Do we see the world we want to see? Is our perception of the people we encounter, a layering onto them of the relative framework of our own beliefs, norms and conventions? Do we reduce the infinite variability and complexity of the fabric of reality we experience through the creation of probability and prediction, to an acceptable certainty at any given moment? For example, is that person I just saw, actually the person I perceived them to be? Does the perception I have instantly created, match the perception the person has of themselves? What discrepancy is permissible in inter-personal relations? These are some of the polemical ideas that stimulated the creation of Assumptions and Presumptions.
The two stations Rayners Lane and Sudbury Town were chosen to represent the suburban environment and society in which most people live. Each of a group of ten participants agreed to act out an event in which they kept transforming their identity and behaviour in relation to another participant in the group, forming a temporary pairing. On one Saturday morning, the ten participants were each filmed walking several times into Rayners Lane Tube station each time with another member of the group, and each time altering their identity in some way. In the afternoon they were filmed in a similar manner walking out of Sudbury Town Tube station. The combinations and identities were chosen by the participants. When the film the was edited each individual in the group was given a colour code, which they keep throughout, so that the viewer can identify a particular individual as they take on different roles.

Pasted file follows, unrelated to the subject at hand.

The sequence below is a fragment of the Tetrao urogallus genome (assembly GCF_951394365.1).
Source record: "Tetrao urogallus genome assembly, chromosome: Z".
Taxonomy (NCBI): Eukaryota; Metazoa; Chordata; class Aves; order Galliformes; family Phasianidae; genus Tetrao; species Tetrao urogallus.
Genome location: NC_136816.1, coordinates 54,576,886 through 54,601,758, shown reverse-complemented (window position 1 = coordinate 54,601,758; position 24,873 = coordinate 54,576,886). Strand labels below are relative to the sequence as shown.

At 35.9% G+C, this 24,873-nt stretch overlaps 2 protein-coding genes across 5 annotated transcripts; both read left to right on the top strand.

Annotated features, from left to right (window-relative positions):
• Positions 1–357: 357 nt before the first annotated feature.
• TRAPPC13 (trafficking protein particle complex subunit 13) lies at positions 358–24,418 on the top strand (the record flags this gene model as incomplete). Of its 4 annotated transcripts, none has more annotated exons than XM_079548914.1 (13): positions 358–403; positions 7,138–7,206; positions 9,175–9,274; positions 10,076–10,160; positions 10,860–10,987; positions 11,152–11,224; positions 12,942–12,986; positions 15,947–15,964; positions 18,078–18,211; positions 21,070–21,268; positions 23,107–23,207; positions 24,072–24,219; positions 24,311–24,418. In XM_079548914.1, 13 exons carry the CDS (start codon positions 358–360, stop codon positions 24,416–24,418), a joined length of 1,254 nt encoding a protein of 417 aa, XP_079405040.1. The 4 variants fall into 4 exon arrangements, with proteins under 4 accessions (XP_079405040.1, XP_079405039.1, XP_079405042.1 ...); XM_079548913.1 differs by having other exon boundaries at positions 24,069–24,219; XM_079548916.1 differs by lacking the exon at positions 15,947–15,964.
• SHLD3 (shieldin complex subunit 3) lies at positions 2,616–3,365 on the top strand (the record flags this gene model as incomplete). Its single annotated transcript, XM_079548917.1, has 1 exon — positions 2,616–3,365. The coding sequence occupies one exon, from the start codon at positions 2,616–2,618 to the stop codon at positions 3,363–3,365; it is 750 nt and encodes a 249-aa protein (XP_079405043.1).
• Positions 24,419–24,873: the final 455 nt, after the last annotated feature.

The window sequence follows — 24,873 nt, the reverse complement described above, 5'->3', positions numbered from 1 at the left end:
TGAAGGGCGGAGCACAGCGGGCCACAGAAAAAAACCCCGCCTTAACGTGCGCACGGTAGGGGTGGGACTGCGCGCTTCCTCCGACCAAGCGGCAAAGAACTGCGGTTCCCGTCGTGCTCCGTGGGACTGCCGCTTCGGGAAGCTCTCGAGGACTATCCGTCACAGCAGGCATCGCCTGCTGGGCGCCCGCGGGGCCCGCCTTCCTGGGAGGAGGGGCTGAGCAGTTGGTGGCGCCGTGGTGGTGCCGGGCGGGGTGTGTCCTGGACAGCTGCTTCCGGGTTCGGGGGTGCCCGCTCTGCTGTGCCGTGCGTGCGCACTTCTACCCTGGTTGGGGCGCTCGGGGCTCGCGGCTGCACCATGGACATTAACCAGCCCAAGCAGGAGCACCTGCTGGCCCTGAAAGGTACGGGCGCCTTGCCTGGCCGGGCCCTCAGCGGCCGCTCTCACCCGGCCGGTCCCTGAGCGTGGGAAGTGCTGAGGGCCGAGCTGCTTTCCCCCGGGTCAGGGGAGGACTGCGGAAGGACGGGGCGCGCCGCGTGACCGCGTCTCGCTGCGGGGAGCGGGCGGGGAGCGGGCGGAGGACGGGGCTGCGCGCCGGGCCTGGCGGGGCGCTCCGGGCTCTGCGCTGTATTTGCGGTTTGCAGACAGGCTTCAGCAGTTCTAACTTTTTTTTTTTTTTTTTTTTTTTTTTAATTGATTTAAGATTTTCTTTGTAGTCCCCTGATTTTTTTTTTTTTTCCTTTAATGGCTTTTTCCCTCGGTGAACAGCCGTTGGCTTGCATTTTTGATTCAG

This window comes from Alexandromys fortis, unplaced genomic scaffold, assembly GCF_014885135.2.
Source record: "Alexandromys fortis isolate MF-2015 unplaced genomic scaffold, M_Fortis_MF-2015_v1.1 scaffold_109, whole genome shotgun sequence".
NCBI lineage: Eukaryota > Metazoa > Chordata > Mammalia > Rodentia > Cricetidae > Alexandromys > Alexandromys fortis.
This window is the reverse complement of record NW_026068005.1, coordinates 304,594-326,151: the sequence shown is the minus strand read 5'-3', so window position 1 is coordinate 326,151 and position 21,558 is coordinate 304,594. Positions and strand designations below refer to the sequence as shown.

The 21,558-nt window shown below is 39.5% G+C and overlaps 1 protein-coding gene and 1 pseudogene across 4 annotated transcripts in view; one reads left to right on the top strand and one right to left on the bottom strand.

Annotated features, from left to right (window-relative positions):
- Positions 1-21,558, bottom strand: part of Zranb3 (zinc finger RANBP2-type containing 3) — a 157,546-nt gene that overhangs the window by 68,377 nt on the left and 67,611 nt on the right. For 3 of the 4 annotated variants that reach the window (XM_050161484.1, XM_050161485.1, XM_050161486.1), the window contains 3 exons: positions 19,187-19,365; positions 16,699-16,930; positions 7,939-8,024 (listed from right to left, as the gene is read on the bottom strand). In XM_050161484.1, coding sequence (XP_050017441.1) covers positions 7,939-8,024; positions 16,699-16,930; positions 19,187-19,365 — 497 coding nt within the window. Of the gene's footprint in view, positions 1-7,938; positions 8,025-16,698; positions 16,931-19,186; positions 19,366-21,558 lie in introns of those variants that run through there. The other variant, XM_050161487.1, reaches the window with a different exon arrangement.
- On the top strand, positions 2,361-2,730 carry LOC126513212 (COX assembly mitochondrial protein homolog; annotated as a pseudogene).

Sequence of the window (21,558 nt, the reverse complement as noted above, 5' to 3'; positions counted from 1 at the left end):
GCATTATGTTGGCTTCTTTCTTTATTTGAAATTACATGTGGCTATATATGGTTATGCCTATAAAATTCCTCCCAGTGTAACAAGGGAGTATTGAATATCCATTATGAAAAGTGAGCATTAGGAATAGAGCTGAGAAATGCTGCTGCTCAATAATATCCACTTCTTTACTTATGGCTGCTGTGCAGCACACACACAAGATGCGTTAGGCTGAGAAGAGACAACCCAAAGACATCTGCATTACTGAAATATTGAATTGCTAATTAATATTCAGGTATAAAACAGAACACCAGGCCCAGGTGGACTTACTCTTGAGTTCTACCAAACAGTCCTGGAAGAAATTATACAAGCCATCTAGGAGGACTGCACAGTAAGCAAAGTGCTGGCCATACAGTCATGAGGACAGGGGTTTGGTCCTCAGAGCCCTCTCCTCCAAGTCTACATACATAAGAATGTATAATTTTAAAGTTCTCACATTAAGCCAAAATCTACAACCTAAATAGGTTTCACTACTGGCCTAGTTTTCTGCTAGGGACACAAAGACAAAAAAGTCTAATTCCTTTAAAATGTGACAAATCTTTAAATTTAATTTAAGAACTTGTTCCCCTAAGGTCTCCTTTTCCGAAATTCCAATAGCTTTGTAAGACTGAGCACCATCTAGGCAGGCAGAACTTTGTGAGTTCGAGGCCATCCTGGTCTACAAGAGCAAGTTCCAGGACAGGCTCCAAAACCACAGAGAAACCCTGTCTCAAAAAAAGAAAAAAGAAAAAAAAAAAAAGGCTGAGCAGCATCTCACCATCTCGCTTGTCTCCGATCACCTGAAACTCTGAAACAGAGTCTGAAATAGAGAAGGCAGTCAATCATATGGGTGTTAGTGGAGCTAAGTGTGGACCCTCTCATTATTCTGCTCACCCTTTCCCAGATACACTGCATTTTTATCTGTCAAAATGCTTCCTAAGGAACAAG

Assumptions and Presumptions is presented as an installation at both Rayners Lane and Sudbury Town Tube stations. Three films run in parallel; the entrance sequences, the journey and the exit sequences. There is no ‘correct’ interpretation of the work, or of the people represented in the films. The meaning that you find, the way you interpret and perceive each couple – the identities, intentions and interactions between the participants – will be up to you, the results of your own experiences and, ultimately, of your imagination.
This new work was commission as part of Thin Cities a series of works celebrating 100 years of the Piccadilly line.